>Stamp Inspiration of Cikgu Tan Pulau Babi
The subject of pulau in Trengganu is very interesting and until today this subject has never ceased to intrigue me. When one talks or refers to a place named after a pulau in Trengganu we have to be real careful. Unlike the real or true pulau such as the petite Pulau Sekati, or other popular Trengganu archipelago (Redang, Perhentian, Bidong, Tenggol, kapas, Gemia etc.), some of the pulau namely Pulau Kambing, Pulau Rusa, Pulau Kerengga and another pulau that denotes some of the sweetest people in the world i.e Pulau Manis, they don’t resemble any floating island that surrounded by water at all. They are all part of Trengganu mainland. Probably these pseudo-pulau share similar fate as Pulau Duyong, which I believed many many Geography years ago was a delta, later connected with the mainland by years of sedimentation.
But lets us not indulge too much about the pseudo-pulau as this entry is meant to bring back my personal account as stamp aficionado.
Actually it was more to do with vengeance. Cikgu Tan was a no hanky-panky type of person. Whenever he came to our classroom, a thick arm-length rattan became his best companion he never left behind. The rattan was just like his twin brother. He was very serious with his job and he didn’t tolerate much with people who didn’t take him seriously in his classroom. That was what I did that one particular fateful day. In between one of his lessons, while my other colleagues struggling to figure out what was the answer to some of the given mathematical questions, I on the other hand was so busy showing off my first ever stamp collection to my other kaki. It didn’t take that long before my first ever stamp album was confiscated by Cikgu Tan and I got one stingy reminder on my face. Weird this may sound, but that particular event was the one that triggered my passion. I think I deserved that fiery-palm reminder on my face too.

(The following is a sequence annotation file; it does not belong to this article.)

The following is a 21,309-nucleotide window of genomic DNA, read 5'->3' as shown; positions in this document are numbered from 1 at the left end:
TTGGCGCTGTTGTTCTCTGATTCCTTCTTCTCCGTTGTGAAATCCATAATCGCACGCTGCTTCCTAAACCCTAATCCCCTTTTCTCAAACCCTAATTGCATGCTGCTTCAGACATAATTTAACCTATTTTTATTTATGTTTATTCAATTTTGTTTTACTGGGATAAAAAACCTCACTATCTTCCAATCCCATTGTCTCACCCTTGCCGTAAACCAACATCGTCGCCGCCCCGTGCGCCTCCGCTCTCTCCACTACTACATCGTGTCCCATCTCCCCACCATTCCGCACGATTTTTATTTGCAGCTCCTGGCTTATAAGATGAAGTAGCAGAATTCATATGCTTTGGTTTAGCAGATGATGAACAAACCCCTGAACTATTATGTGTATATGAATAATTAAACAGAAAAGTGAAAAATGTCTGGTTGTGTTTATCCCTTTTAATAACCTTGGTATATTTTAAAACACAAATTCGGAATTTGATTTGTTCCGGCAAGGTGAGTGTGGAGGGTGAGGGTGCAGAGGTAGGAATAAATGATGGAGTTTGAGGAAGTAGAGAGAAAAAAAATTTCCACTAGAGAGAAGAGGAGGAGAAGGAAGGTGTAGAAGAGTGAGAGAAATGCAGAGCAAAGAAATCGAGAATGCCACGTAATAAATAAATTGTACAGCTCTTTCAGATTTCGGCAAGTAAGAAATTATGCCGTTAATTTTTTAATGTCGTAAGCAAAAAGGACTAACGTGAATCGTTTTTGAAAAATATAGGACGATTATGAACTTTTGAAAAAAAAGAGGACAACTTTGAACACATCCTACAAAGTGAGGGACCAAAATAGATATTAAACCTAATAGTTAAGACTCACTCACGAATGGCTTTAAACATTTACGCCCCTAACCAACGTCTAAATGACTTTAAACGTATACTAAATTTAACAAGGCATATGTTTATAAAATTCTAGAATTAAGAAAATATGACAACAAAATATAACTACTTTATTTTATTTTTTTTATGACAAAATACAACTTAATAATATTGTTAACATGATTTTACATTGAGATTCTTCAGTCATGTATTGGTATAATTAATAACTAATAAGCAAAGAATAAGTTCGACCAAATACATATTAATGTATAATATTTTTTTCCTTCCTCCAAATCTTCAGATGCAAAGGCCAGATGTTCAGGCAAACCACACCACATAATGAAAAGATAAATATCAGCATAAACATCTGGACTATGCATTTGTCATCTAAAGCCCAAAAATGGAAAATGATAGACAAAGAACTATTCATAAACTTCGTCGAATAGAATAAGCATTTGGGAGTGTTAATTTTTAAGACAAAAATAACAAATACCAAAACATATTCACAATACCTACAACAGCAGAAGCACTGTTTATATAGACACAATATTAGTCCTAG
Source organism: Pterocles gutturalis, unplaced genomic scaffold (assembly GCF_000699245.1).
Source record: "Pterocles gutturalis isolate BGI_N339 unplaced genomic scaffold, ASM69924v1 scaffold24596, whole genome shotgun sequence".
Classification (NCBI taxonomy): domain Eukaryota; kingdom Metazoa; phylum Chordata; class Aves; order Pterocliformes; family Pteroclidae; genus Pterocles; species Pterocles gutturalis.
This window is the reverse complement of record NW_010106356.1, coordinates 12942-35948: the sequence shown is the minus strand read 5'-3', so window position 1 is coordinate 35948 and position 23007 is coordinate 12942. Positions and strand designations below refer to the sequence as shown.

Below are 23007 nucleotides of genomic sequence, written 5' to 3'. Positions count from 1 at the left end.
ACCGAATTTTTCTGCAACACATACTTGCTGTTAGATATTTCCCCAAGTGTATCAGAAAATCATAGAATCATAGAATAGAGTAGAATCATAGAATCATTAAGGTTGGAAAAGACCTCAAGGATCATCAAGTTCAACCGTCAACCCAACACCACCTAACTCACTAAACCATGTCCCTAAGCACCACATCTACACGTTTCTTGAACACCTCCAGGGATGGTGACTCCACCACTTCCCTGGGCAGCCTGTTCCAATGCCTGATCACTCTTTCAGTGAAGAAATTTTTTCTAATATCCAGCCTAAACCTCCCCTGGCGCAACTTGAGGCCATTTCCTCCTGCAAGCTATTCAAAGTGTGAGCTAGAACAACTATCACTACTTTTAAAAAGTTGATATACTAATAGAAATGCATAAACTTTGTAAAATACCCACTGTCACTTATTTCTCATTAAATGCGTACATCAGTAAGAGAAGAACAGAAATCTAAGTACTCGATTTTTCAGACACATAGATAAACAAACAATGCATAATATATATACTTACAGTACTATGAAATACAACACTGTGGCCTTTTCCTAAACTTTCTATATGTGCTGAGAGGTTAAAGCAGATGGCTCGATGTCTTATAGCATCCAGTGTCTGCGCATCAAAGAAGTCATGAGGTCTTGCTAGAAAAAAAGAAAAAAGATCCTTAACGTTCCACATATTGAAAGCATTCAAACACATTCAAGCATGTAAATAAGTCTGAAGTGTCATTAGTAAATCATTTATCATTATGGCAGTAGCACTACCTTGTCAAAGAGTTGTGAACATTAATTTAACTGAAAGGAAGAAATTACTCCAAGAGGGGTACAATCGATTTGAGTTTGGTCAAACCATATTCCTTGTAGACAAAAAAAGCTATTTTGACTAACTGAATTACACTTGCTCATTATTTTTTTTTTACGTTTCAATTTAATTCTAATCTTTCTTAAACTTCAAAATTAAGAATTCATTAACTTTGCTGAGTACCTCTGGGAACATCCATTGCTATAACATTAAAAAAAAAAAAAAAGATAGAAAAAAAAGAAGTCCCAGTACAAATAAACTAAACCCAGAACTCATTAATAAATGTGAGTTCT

Since that day and with full of retribution, I started to gather more stamps and stamp albums. My main source of stamp supply was from Kedai Pok Loh Yunang and Pasaraya Hock Kee Seng (both places are now a history) which became my regular pit-stop before I continued my journey back home after the school hours. But that didn’t satisfy my curiosity as most of the stamps were normally imported stamps and didn’t feel quite real, not like the one I could peel off from the envelopes. Somehow, those stamps on the envelopes seemed to have their own feeling and very personal.
I then started to join pen-pal club. Those days pen-pal club meant you really have to write on paper (or tissue paper) and sent them in stamped envelope as a mean of communication – no e-mail or face-bug whatsoever. Then there was another joy. Mr Postman came only once in a blue moon to our kampung and whenever I saw this ever smiling Mr Postman came by and delivered bundle of envelopes to my doorsteps I became so excited. This meant more new stamps. I could spend hours, not reading the letter but peeling off the stamps from the envelopes, soaked them in water, dried them off in between pages of a book and waiting patiently for them to dry before passionately arranged them in the albums.
This passion with stamps dragged on and at one time I almost became angau with stamps. It was not the same angau feeling whenever you met your awek of sweetheart but those feeling was really fulfilling. The history of those stamps or the story behind each stamps or who was the last person handled those stamps or to whom and what purposes those stamps were for become more and more fascinating than ever. Perhaps those stamps kept the secret for one of the most beautiful love story ever.
Until today, I don’t know what happen to Cikgu Tan Pulau Babi or my first ever confiscated first ever stamp album. That has now become another sweet history of my life and by writing this entry I dedicate my everlasting enthusiasm to Cikgu Tan Pulau Babi…wherever you are.